Why would I need a root canal?
Root canal therapy is a term used to describe the procedure of removing the nerve, pulp, or innermost layer of the tooth. The outermost layer of a tooth is the enamel. Enamel is extremely hard and white in color. It is the first line of protection our teeth have against decay and injury.
Over time enamel can begin to wear thin on our teeth. Due to our diet and the constant act of chewing, clenching, and tapping against fellow teeth, enamel wears down. The biggest reason we lose enamel on our teeth is due to decay. Bacteria within our mouth that are missed by brushing and flossing can build up and form plaque and tartar. These colonies of bacteria can eat straight through our enamel.
Once through the enamel, the bacteria will keep on eating into the next layer of our teeth – the dentin. Dentin is another hard substance that a large portion of our tooth is made of. It is yellow in color and not quite as hard as the thin layer of enamel. Dentin is not quite as resistant to decay as enamel is, so the decay can spread faster.
Finally, once the decay has made it through the dentin, it will reach the pulp of the tooth. Primarily composed of spongy organic tissue, decay can really wreak havoc. The last part of the tooth lies inside the pulp – the root. Once the root is damaged, the tooth is on its way to dying. It can be very expensive to replace a tooth with a dental implant. It can also be a big hassle with removable dental appliances. This is where a root canal comes in.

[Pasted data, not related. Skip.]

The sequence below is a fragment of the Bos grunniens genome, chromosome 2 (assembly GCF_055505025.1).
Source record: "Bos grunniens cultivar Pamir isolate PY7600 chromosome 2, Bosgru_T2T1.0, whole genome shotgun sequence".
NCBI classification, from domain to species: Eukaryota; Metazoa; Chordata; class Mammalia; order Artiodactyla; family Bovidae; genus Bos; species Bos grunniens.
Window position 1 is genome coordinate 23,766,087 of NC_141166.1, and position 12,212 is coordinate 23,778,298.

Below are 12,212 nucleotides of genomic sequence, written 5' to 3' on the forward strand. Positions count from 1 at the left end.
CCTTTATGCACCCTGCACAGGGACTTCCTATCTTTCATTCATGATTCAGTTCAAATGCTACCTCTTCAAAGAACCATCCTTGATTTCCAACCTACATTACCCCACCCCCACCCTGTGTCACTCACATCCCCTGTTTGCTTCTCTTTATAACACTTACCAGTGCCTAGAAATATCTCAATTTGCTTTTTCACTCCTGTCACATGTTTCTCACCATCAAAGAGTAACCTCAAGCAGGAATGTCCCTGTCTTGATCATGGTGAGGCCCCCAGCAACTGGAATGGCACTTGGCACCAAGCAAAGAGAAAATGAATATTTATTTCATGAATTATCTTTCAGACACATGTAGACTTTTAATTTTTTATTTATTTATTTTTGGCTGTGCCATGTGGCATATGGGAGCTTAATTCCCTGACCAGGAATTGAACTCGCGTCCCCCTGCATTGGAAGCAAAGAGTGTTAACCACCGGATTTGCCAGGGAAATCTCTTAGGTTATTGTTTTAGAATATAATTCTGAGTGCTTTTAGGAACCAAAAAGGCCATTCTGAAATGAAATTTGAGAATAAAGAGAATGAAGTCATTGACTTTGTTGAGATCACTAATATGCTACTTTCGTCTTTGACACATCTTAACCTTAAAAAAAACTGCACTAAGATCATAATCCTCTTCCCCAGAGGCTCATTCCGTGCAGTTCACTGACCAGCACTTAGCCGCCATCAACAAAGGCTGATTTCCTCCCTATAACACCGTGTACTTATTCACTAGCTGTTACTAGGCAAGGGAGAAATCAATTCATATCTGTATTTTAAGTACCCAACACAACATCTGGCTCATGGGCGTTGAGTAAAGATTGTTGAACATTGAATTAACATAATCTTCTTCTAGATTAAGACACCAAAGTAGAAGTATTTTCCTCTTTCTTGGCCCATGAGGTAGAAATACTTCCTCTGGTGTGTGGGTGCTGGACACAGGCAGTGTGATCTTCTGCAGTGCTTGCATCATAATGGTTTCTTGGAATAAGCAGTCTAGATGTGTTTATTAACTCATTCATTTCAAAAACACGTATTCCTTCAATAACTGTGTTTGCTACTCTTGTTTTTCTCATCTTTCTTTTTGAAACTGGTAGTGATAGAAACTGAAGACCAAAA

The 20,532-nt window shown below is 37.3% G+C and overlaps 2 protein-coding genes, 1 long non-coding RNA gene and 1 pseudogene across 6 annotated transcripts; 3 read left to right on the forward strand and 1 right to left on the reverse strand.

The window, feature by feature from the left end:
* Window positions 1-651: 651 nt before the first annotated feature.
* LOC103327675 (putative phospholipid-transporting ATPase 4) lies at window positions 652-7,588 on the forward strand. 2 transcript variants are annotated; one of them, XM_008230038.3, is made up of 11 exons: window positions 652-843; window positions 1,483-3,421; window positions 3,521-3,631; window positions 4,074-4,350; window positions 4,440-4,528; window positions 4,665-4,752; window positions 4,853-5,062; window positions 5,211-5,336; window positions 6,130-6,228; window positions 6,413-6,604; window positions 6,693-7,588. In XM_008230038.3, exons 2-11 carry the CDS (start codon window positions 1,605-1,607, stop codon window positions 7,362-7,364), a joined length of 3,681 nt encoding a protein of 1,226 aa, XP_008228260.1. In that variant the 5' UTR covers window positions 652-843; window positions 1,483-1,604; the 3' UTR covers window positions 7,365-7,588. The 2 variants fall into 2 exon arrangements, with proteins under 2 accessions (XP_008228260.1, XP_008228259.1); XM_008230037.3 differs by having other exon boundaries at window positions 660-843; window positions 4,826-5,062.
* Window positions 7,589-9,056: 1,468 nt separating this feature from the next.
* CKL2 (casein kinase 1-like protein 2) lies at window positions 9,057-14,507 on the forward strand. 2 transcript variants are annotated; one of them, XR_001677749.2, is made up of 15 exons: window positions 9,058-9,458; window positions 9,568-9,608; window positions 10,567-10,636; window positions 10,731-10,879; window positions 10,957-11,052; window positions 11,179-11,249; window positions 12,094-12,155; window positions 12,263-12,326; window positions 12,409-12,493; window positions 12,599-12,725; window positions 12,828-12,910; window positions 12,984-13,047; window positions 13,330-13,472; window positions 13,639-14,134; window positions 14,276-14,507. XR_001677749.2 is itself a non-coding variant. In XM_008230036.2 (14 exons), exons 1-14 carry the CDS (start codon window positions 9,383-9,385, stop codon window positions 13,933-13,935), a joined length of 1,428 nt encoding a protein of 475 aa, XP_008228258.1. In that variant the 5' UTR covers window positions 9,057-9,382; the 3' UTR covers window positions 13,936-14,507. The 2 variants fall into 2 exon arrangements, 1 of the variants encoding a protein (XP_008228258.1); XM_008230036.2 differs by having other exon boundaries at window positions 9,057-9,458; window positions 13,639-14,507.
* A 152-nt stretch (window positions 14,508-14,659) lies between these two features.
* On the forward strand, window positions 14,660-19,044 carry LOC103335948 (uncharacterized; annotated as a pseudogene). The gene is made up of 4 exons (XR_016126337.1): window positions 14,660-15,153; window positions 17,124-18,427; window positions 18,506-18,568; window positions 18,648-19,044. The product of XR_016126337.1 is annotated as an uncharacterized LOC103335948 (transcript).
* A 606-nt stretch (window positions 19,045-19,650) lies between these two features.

Having a root canal done can save a tooth from having to be removed and replaced. Not only can it prevent you from having to lose a tooth, but it also costs much less than having to replace a tooth. The end result is you get to keep your natural tooth at a fraction of the price it would cost to replace it.
During root canal therapy we begin the procedure by removing all decay within the tooth. We want the tooth to be completely free of decay when we finish so that it can’t be damaged any further. We will make a small hole at the top of the tooth and use that to access any decay within the tooth.
From the entry point, we will make our way down past the layers of enamel and dentin until we hit the pulp. Dr. Dose will remove all of the pulp within the tooth as well as the root. The tooth will be hollow at this point. Dr. Dose will use a dental cleaning solution to ensure that all bacteria within the hollow tooth are sterilized.
At this point, we can begin to finalize the root canal procedure. We will fill the void we made within the tooth with a substance called gutta-percha. The gutta-percha is an inert material that will give your tooth the support it needs to continue to act as a tooth should. Once this is done and the entry hole has filled the procedure is finished.
What are signs that I may need a root canal?
Some of the signs that indicate that you may need a root canal are tenderness of the tooth or sensitivity to hot and cold. Any time you experience tooth pain is a cause for concern and swelling can be an indicator also.
Do you need a root canal? Give us a call at (503) 647-4565. We are happy to help you learn more about your smile!
Or book an appointment with us online today!